President Joe Biden’s policies are driving up electricity costs and are poised to continue to do so, according to one of the biggest banks in the U.S.

The Bank of America Institute issued a July 2 note titled “Powering the Revolution,” in which analysts stated that year-over-year energy price inflation reached 5.9% in May compared to 3.8% in January. The note’s authors wrote that trends driven by signature Biden administration policies like electric vehicle (EV) demand, increased heat pump adoption, new data centers to enable artificial intelligence (AI) development and manufacturing capacity expansion are likely to cumulatively drive prices higher in the long-term.

“Consumers have had some respite from rising utility bills recently, with the year-over-year median utility payment per customer declining 1.4% in the three months to May, according to Bank of America internal data,” the note states. “However they are still paying a lot more than in 2019, and the price of some utilities, including electricity, has been rising, suggesting that any relief could be short-lived.”


“At the same time, electricity demand is actually increasing, pressuring supply, and it may continue to do so for a long time as industrial onshoring and the AI revolution are both turbo-charging the need for generating capacity,” the note continues. “This demand for significant investment in generation and related distribution infrastructure could be a headwind to consumers’ utility bills for the foreseeable future.”

The note specifically mentions increased EV and heat pump adoption as possible factors driving demand higher, as well as increased industrial activity attributable in part to subsidies unleashed by two of Biden’s signature bills, the Inflation Reduction Act (IRA) and the CHIPS Act. The AI boom alone could require between 18 and 28 gigawatts (GW) of electricity by 2026, according to the bank, and the gradual return of manufacturing capacity to the U.S. also figures to increase demand.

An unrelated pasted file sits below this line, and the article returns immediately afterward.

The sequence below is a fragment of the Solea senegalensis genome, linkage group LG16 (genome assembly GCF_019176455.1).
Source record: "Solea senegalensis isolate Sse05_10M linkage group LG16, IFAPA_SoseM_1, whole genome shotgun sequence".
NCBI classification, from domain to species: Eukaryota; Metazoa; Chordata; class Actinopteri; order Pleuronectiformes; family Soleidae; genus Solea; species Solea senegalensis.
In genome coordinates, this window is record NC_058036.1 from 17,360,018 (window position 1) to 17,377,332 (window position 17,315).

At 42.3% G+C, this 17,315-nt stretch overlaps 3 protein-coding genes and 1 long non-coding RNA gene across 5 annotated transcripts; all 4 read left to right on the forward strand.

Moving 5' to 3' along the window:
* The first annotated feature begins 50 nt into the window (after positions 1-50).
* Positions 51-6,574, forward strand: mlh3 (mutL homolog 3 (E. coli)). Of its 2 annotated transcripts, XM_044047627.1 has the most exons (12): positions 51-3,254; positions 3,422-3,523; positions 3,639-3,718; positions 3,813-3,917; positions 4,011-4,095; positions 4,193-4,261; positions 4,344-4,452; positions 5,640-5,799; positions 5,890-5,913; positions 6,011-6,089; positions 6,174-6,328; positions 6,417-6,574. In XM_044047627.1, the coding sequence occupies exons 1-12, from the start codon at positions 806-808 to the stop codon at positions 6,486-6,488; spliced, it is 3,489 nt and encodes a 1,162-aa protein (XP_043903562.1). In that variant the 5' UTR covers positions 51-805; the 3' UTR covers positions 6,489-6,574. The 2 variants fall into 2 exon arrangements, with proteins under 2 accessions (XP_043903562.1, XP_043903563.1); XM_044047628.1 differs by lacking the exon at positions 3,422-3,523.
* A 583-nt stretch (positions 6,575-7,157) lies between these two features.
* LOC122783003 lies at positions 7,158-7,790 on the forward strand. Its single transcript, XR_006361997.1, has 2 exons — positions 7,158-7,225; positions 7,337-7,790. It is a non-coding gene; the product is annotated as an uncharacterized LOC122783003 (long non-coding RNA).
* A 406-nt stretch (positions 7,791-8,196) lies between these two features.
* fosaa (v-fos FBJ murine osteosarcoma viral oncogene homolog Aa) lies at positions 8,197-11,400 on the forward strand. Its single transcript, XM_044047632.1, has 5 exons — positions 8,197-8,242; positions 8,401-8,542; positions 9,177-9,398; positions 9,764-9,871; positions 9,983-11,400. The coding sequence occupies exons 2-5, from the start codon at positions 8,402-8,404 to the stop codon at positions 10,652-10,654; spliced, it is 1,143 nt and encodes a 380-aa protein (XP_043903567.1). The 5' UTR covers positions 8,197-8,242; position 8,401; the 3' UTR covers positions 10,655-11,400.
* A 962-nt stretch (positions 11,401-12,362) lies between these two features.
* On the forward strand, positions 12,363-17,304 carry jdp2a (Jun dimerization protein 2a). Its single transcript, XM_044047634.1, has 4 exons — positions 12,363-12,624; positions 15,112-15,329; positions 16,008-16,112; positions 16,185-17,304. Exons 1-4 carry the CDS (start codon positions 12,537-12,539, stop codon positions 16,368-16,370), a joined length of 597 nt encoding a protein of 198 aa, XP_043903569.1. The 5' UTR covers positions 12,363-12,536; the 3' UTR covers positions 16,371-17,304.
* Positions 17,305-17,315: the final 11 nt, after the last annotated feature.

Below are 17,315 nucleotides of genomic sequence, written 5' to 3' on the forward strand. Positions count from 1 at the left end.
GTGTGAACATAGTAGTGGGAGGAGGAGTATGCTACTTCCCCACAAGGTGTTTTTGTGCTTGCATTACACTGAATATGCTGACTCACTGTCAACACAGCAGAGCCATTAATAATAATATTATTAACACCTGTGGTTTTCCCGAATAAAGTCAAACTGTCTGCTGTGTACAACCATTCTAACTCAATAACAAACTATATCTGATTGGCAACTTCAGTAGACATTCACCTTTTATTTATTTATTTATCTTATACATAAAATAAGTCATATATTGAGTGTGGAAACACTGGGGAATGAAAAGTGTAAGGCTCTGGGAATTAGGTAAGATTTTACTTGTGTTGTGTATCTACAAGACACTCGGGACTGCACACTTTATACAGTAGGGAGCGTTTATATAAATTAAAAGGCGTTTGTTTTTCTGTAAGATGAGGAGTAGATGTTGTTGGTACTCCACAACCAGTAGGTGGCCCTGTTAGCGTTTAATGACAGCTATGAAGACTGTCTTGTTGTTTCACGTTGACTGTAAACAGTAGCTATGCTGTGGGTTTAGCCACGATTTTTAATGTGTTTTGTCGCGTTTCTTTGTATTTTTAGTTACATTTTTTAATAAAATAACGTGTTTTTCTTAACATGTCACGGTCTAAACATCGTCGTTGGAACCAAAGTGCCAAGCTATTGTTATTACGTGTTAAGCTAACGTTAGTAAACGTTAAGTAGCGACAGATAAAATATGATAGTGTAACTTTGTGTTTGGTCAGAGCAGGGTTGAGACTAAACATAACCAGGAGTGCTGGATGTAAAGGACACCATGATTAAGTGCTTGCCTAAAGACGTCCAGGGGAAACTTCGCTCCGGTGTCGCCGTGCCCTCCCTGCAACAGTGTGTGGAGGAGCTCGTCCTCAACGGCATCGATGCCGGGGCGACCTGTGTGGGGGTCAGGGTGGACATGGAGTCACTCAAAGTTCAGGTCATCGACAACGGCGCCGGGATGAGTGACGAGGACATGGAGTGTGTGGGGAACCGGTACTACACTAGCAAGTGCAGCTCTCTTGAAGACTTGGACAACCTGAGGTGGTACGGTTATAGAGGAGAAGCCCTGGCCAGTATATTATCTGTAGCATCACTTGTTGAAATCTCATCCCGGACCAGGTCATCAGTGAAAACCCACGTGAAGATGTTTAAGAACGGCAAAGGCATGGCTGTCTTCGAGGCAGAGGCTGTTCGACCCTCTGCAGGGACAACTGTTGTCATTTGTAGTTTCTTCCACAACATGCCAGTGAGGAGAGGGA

“While the gyrations of global commodity prices, especially for fossil fuels, will likely continue to impact the price consumers pay for energy, the need for extra capacity in the electricity generation system may well act as a headwind to any prolonged drop in their utility bills,” the note states. “Given the larger relative share of income that utility bills account for amongst those with lower incomes, as well as older generations, the overall impact on consumers will need careful monitoring.”

The report also charts the burden of utility payments by consumers’ age cohorts, finding that elevated bills hit young consumers and older buyers especially hard.

Grid watchdogs have warned that the U.S. is simultaneously pursuing a course that increases electricity demand while shutting down reliable, affordable fossil fuel-fired capacity to be replaced by  intermittent green generation like wind and solar. This trend has elevated concerns about possible supply crises in the future, and some reliability assessments have already identified power systems serving huge swaths of the country as potentially at risk for supply crunches in strong winter or summer weather conditions.

The note is based largely on internal Bank of America information and transaction data, and its authors point out that the information they used for their assessment “may reflect a degree of selection bias and limitations on the data available.”

The White House did not respond immediately to a request for comment.

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